A conserved lysine in the estrogen receptor DNA binding domain regulates ligand activation profiles at AP-1 sites, possibly by controlling interaction with a modulating repressor

Rosalie Maire Uht, Paul Webb, Phuong Nguyen, Richard H. Price, Cathleen Valentine, Helene Favre, Peter J. Kushner

Research output: Contribution to journalArticle

16 Citations (Scopus)

Abstract

Background. Estrogen receptors alpha and beta (ERα and ERβ) differentially activate genes with AP-1 elements. ERα activates AP-1 targets via activation functions with estrogens (the AF-dependent pathway), whereas ERβ, and a short version of ERα (ERα DBD-LBD) activate only with anti-estrogens (AF-independent pathway). The DNA binding domain (DBD) plays an important role in both pathways, even though neither pathway requires ERE recognition. Results. Mutations of a highly conserved DBD lysine (ERα.K206A/G), lead to super-activation of AP-1 through activation function dependent pathways, up to 200 fold. This super-activity can be elicited either through ER AFs 1 or 2, or that of a heterologous activation function (VP16). The homologous substitution in ERβ, K170A, or in ERα DBD-LBD leads to estrogen-dependent AP-1 activation and loss of the usually potent anti-estrogen effects. Each of numerous K206 substitutions in ERα, except K206R, eliminates anti-estrogen activation and this loss correlates perfectly with a loss of ability to titrate a repressive function from the RU486 bound progesterone receptor. Conclusion. We conclude that ER DBDs contain a complex regulatory function that influences ligand activation profiles at AP-1. This function, which requires the integrity of the conserved lysine, both allows for activation at AP-1 with anti-estrogens (with ERβ and ERα DBD-LBD), and prevents ERα from becoming superactive at AP-1 with estrogens. We discuss the possibility that a repressor interaction with the DBD both mediates the AF-independent pathway and dampens the AF dependent pathway. Mutations in the conserved lysine might, by this model, disrupt the binding or function of the repressor.

Original languageEnglish
Article number2
JournalNuclear Receptor
Volume2
DOIs
StatePublished - 7 May 2004

Fingerprint

Transcription Factor AP-1
Estrogen Receptors
Lysine
Estrogens
Ligands
DNA
Estrogen Receptor beta
Mutation
Estrogen Receptor alpha
Progesterone Receptors
Genes

Cite this

@article{69715108eb054b1b9cec5a1d032bb5b2,
title = "A conserved lysine in the estrogen receptor DNA binding domain regulates ligand activation profiles at AP-1 sites, possibly by controlling interaction with a modulating repressor",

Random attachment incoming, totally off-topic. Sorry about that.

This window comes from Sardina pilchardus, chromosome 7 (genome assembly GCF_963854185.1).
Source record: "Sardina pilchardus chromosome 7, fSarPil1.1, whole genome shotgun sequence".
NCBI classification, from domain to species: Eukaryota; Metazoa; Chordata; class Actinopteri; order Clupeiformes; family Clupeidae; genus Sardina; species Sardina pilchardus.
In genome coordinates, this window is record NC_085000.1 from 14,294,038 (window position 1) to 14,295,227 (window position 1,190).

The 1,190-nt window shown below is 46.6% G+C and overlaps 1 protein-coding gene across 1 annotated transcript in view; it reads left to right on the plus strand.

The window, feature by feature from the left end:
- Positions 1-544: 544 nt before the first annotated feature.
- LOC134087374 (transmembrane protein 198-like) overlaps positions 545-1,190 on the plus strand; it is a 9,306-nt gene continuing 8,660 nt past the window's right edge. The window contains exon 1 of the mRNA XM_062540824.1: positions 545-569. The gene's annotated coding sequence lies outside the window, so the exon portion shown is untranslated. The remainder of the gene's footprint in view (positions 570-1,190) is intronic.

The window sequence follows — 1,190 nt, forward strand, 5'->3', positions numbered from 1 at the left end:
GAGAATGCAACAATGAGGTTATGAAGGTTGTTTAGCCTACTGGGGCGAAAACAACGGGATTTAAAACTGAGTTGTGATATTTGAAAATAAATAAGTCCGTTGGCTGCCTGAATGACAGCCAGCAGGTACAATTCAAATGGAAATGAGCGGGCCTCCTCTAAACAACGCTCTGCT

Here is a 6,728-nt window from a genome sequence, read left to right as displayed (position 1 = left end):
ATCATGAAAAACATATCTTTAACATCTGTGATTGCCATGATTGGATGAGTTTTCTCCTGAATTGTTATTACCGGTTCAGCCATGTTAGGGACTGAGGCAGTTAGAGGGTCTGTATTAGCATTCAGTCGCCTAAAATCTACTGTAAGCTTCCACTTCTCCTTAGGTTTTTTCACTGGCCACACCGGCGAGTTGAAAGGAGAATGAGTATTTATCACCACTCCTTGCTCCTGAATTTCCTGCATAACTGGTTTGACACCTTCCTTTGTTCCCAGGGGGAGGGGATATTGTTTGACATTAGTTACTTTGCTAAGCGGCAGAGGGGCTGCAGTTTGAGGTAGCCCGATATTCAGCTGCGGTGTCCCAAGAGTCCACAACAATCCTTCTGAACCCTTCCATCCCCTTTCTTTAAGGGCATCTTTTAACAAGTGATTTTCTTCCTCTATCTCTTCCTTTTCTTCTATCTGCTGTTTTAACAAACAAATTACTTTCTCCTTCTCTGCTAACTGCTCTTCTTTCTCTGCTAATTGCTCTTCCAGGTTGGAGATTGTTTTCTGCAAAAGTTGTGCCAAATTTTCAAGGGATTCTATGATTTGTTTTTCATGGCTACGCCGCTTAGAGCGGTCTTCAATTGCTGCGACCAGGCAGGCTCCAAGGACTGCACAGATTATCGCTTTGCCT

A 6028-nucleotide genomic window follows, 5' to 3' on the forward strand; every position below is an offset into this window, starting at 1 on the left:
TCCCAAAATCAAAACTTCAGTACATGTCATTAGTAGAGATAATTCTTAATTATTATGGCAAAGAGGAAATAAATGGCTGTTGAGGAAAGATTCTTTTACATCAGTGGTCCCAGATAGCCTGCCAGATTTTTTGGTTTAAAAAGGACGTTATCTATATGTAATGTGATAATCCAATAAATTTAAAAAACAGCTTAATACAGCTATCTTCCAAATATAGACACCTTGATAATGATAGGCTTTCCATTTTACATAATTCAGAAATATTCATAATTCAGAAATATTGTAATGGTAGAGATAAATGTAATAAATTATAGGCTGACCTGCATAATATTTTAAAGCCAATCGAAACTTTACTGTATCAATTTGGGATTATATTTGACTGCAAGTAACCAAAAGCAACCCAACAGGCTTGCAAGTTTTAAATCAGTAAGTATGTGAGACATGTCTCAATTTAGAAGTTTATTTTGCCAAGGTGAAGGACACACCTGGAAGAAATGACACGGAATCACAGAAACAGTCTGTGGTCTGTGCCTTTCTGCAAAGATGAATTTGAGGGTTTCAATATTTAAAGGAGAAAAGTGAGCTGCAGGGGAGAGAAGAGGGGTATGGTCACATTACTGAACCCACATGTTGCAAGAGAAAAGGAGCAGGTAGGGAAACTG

abstract = "Background. Estrogen receptors alpha and beta (ERα and ERβ) differentially activate genes with AP-1 elements. ERα activates AP-1 targets via activation functions with estrogens (the AF-dependent pathway), whereas ERβ, and a short version of ERα (ERα DBD-LBD) activate only with anti-estrogens (AF-independent pathway). The DNA binding domain (DBD) plays an important role in both pathways, even though neither pathway requires ERE recognition. Results. Mutations of a highly conserved DBD lysine (ERα.K206A/G), lead to super-activation of AP-1 through activation function dependent pathways, up to 200 fold. This super-activity can be elicited either through ER AFs 1 or 2, or that of a heterologous activation function (VP16). The homologous substitution in ERβ, K170A, or in ERα DBD-LBD leads to estrogen-dependent AP-1 activation and loss of the usually potent anti-estrogen effects. Each of numerous K206 substitutions in ERα, except K206R, eliminates anti-estrogen activation and this loss correlates perfectly with a loss of ability to titrate a repressive function from the RU486 bound progesterone receptor. Conclusion. We conclude that ER DBDs contain a complex regulatory function that influences ligand activation profiles at AP-1. This function, which requires the integrity of the conserved lysine, both allows for activation at AP-1 with anti-estrogens (with ERβ and ERα DBD-LBD), and prevents ERα from becoming superactive at AP-1 with estrogens. We discuss the possibility that a repressor interaction with the DBD both mediates the AF-independent pathway and dampens the AF dependent pathway. Mutations in the conserved lysine might, by this model, disrupt the binding or function of the repressor.",
author = "Uht, {Rosalie Maire} and Paul Webb and Phuong Nguyen and Price, {Richard H.} and Cathleen Valentine and Helene Favre and Kushner, {Peter J.}",
year = "2004",
month = "5",
day = "7",
doi = "10.1186/1478-1336-2-2",
language = "English",